May 16, 2008
Most courses in the Southwest have completed the spring ritual of core aeration and topdressing greens. While golfers despise this practice because it comes at a time "when the greens are just getting good", superintendents appreciate the importance of coring to relieve compaction, remove thatch, and restore good air porosity in the root zone. The last point, restoring good air porosity in the root zone, cannot be overstated. If you look at soil profile samples taken from greens, where do you see the longest, strongest, healthiest roots? In the aeration holes! While roots need water, they need air just as much.
As we approach the warm days of summer, it might be worth pointing out this fact to golfers and the staff members responsible for watering greens. It has become commonplace for courses to perform some form of venting aeration throughout the summer to maintain good air exchange in the soil profile and keep the roots as healthy as possible. This is usually done with non-disruptive techniques such as spiking, slicing, or pencil-sized solid tines. Most golfers don't even notice the impact to surface quality, yet the improvement in turf health is very positive.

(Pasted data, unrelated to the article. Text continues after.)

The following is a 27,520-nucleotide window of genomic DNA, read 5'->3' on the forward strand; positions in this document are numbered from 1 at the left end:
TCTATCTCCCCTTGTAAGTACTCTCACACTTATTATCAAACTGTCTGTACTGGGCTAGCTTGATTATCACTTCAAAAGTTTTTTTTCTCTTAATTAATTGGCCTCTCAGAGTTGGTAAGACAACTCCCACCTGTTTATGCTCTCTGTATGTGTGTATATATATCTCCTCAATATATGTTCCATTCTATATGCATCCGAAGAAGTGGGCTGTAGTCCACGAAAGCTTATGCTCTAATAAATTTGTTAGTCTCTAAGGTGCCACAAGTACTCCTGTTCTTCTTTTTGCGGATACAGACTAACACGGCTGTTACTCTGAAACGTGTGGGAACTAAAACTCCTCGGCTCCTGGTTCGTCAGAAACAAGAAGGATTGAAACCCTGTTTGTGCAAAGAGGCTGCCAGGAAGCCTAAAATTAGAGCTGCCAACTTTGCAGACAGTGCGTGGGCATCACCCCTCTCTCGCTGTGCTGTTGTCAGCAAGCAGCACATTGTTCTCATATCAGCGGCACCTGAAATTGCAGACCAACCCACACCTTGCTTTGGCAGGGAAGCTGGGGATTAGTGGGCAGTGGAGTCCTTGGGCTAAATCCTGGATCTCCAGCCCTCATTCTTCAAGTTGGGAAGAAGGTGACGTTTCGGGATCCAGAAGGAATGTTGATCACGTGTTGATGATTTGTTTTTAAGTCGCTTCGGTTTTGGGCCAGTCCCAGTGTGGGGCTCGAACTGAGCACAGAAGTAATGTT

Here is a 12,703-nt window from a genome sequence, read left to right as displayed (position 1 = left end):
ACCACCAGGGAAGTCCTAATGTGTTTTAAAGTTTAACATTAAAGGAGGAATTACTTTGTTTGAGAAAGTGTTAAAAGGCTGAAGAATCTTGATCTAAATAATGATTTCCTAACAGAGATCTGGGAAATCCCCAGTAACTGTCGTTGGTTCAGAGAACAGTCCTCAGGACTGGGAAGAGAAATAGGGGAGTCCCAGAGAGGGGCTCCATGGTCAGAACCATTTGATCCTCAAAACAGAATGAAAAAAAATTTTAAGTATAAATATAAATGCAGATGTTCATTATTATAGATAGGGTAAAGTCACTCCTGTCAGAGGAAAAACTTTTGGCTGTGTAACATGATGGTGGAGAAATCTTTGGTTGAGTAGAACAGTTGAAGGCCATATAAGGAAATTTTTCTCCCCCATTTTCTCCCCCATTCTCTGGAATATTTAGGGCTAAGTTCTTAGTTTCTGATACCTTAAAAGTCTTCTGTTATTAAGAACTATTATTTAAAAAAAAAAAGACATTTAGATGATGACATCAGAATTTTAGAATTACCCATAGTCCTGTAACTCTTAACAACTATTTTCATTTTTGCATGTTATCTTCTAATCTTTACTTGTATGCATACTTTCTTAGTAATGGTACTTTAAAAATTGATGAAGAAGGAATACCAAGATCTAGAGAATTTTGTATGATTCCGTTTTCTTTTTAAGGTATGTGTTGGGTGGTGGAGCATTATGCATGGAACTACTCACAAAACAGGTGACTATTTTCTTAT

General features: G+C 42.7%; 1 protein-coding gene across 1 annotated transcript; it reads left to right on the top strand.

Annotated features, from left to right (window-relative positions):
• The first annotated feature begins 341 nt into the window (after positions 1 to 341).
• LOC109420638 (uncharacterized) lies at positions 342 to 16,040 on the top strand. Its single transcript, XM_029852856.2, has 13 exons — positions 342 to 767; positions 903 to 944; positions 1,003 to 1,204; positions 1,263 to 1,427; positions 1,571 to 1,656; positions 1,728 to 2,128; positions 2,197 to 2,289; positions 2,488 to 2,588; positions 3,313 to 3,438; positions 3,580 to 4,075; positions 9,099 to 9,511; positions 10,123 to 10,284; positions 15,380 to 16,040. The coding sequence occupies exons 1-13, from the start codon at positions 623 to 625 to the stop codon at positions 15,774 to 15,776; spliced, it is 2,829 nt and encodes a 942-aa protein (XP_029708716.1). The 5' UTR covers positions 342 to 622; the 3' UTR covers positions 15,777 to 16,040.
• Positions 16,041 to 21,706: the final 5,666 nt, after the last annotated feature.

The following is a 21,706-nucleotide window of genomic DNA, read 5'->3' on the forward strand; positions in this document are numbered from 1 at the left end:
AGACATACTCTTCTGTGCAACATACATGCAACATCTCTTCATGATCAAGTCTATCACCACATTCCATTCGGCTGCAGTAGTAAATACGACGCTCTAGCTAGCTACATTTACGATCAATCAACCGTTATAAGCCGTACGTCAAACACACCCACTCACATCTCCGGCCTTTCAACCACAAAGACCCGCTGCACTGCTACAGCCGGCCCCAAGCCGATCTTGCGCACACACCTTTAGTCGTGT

From the maintenance staff perspective, it is typical for superintendents to stress the importance of good water management during the summer. Why not turn that around and discuss the importance of good air management. The ultimate goal is to maintain a balance of air and water in the root zone. Too much water, and the roots can't breath. It is important to remember that water conducts heat, and too much water can heat up the root zone and damage sensitive turf roots.
The son of a superintendent from the central valley of California once told me a story about how his dad taught him the importance of managing both air and water in a putting green root zone. Keep in mind that the central valley is very hot during the summer, and the most desirable job is to grab a hose and water greens. If he put too much water on greens, his dad would take the hose away from him and hand him a bucket of water and a paper cup and tell him to just get the dry spots. Lesson learned.
In the end, good air management is every bit as important as good water management.
Source: Pat Gross, Southwest Director, USGA Green Section